530 F2d 4 United States v. Cavazos

530 F.2d 4

UNITED STATES of America, Plaintiff-Appellee,
Victor Sandoval CAVAZOS, Defendant-Appellant.

No. 75--4066.

United States Court of Appeals,
Fifth Circuit.

April 15, 1976.

James L. M. Miller, San Antonio, Tex., for defendant-appellant.

John Clark, U.S. Atty., W. Ray Jahn, Robert S. Bennett, Asst. U.S. Attys., San Antonio, Tex., for plaintiff-appellee.

Appeal from the United States District Court for the Western District of Texas.

Before DYER and CLARK, Circuit Judges, and KRAFT*, District Judge.

DYER, Circuit Judge:


Cavazos complains of the sentence imposed upon him based upon irrelevant extraneous hearsay data. We vacate and remand for resentencing.


Cavazos pled guilty to possession with intent to distribute approximately 10 ounces of heroin in violation of 21 U.S.C.A. § 841(a)(1). At the time of sentence the court was informed that Cavazos had never before been involved in criminal activity and had no prior record. In response the court drew a hypothetical situation of a bank robber who inferentially had robbed banks before, but who was apprehended for the first time when 'he blows the brains of the president out with a gun that he held up to his head while he robbed him. Now, that's the first time he has a prior arrest record. That's the first time he had been apprehended.'


In further colloquy with the court, counsel for Cavazos again referred to the lack of a previous record and asked the court how may prisoners had stood before it without any record. The court responded,


Most of them, most of the ones that have appeared before me in the drug traffic have had no prior arrest record. But you've got to remember too that computer statistics show from the Bureau of Prisons and the FBI that an average of six unsuccessful transactions, sometimes even conspiracies have been concluded before the person was ever apprehended. So, you can't always go by the fact that the person has not been apprehended. Sometimes people, according to the statistics of the FBI and the Bureau of Prisons show that a person gets by with ten, fifteen, twenty, sometimes as many as 200 narcotics sales. Narcotic sales are done undercover. They are a little more difficult to apprehend than some of our most heinous crimes such as murder, rape and things of that kind. But Mr. Miller, when you take into account the number of lives that are destroyed by a person who engaged in this type of elicit (sic) traffic, you can't very well say that he doesn't have a record now. It's a bad, bad record. * * *


The court then made it clear that he never granted probation in a case of this kind and imposed a maximum sentence of 15 years imprisonment followed by a special parole term of 15 years.


We, of course, do not review the severity of a sentence imposed within the statutory limits. But we have appellate responsibility to give 'careful scrutiny of the judicial process by which the particular punishment was determined.' United States v. Hartford, 5 Cir. 1974, 489 F.2d 652, 654.


The bank robber misanalogy drawn by the court together with the non-record, irrelevant, hearsay computer statistics upon which the court apparently relied may well have led the court to impute to Cavazos anywhere from 'six successful transactions' to having gotten by 'with ten, fifteen, twenty, (maybe) as many as 200 narcotic sales' which led the court to conclude that 'It's a bad, bad record.' On the contrary, it is patent from the record that Cavazos had never been arrested or convicted of any criminal activity before the occasion in question.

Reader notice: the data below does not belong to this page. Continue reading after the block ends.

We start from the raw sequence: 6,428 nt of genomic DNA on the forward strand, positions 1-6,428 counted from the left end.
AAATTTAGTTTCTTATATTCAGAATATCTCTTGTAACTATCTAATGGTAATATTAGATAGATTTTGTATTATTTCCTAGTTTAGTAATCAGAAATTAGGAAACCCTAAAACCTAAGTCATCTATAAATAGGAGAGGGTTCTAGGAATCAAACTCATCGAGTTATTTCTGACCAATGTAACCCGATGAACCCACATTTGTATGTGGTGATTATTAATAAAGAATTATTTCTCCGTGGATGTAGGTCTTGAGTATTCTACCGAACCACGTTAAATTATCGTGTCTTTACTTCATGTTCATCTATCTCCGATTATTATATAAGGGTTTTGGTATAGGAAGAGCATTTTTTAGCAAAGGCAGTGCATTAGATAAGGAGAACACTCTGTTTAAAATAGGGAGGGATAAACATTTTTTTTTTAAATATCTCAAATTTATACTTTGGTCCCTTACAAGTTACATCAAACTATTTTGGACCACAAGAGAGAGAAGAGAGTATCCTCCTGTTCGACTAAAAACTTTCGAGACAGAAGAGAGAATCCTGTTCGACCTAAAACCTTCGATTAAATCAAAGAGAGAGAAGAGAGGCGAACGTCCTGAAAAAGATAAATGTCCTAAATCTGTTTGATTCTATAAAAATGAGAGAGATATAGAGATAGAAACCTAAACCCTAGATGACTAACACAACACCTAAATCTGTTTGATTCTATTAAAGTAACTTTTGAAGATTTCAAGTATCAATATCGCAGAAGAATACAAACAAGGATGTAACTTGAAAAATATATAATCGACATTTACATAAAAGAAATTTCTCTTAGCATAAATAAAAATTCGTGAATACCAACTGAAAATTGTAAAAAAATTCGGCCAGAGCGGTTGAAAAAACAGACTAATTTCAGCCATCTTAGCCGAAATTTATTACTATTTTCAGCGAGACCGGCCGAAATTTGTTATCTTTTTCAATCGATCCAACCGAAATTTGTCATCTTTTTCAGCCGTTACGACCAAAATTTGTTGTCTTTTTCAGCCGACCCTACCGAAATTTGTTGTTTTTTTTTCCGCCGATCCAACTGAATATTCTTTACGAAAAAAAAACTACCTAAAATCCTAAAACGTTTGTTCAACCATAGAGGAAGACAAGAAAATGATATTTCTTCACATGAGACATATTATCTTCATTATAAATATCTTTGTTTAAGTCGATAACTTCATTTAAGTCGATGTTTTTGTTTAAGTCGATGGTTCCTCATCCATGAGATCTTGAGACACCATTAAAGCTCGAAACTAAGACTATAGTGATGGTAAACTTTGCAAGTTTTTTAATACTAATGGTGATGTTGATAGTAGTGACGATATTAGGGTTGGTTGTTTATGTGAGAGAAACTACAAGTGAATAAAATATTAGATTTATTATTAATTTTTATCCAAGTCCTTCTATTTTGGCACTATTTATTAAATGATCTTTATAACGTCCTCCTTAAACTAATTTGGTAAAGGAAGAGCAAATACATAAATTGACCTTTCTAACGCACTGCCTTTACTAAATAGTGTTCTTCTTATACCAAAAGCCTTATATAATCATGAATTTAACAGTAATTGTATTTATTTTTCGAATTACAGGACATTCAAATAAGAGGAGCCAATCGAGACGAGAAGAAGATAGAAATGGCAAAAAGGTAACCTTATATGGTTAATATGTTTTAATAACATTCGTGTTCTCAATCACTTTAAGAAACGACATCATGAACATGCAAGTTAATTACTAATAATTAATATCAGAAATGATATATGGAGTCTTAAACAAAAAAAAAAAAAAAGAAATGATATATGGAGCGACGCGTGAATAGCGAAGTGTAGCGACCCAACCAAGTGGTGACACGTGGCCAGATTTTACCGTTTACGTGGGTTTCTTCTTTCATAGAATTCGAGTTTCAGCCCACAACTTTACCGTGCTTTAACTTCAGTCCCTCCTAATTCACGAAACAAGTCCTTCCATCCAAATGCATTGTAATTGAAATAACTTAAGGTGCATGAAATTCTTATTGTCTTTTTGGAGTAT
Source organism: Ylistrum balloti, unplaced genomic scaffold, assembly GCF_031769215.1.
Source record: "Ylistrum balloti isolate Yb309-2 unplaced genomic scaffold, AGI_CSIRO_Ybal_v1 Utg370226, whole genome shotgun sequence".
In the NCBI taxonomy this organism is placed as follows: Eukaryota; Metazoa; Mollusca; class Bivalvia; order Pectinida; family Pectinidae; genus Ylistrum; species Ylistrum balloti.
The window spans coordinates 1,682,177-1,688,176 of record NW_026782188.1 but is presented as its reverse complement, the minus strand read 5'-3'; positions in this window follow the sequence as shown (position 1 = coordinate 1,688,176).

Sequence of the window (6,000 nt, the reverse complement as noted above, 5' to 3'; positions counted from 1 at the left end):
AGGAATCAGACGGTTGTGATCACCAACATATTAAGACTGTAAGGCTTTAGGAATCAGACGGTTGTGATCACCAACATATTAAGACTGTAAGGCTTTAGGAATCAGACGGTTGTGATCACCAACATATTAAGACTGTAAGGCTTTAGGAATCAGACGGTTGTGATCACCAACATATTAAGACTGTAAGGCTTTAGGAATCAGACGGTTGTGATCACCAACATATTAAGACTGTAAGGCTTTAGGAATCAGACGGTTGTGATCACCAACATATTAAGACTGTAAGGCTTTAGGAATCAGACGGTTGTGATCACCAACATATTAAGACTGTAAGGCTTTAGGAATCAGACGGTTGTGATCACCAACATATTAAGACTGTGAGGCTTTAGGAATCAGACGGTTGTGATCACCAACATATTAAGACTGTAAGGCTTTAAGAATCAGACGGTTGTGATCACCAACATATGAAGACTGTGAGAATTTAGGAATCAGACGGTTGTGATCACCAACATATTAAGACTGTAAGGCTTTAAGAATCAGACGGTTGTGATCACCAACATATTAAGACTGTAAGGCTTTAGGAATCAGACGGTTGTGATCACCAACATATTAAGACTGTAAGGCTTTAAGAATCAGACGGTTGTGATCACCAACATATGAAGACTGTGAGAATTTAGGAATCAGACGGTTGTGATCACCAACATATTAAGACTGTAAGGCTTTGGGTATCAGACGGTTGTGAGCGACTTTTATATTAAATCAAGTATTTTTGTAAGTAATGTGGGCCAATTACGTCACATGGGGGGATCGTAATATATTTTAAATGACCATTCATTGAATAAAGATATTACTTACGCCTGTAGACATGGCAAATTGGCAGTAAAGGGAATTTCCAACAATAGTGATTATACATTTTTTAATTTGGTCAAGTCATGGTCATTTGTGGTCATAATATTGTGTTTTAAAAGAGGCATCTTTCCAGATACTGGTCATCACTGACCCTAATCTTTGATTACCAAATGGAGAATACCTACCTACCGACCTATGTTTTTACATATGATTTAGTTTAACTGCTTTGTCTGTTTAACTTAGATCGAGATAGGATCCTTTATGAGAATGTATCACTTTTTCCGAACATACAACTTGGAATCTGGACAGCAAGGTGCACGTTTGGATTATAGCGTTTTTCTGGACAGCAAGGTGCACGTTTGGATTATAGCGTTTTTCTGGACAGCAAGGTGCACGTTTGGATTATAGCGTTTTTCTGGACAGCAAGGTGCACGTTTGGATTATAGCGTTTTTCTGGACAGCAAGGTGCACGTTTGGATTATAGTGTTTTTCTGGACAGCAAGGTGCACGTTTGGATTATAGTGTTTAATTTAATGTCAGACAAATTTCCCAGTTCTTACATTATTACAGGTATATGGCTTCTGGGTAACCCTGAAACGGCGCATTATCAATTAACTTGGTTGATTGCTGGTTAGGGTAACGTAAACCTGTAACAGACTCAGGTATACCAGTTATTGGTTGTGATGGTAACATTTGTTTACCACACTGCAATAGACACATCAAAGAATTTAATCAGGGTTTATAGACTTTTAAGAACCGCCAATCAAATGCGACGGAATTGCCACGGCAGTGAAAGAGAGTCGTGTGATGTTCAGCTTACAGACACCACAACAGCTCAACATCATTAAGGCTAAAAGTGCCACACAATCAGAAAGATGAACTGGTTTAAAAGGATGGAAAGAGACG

In United States v. Espinoza, 5 Cir. 1973, 481 F.2d 553, it was represented to the court that the appellant had never been convicted of a felony. The court nevertheless remarked that whether or not he had actually been convicted appellant's record was bad. The court denied appellant's request to submit evidence to rebut the court's statement. Relying on Townsend v. Burke, 1948, 334 U.S. 736, 68 S.Ct. 1252, 92 L.Ed. 1690 in which the Supreme Court said that a sentence based on assumptions concerning the prisoner's record which are materially untrue is inconsistent with due process of law, this Court opined,


that despite the broad discretion left to the trial judge in assessing background information for sentencing purposes, . . . a defendant retains the right not to be sentenced on the basis of invalid premises.


Id. at 555.


The use of statistics, even if calculated from a sound base and placed in proper context, neither of which was shown to have been done here, is an invalid premise on which to impose sentence. This approach injects hypothetical extraneous considerations into the sentencing process and contradicts the judicially approved policy of individualizing sentences that are tailored to fit the offender. Williams v. New York, 1949, 337 U.S. 241, 248, 69 S.Ct. 1079, 1083, 93 L.Ed. 1337, 1342.


Nor do we condone a mechanical sentencing policy that eliminates probation from consideration in every case in the category here involved. We iterate,


We affirm our disapproval of statements by a trial judge reflecting a fixed sentencing policy based on the category of crime rather than on the individualized record of the defendant.


Hartford, supra, at 655, quoting from United States v. Baker, 2 Cir. 1973, 487 F.2d 360.




Senior District Judge of the Eastern District of Pennsylvania, sitting by designation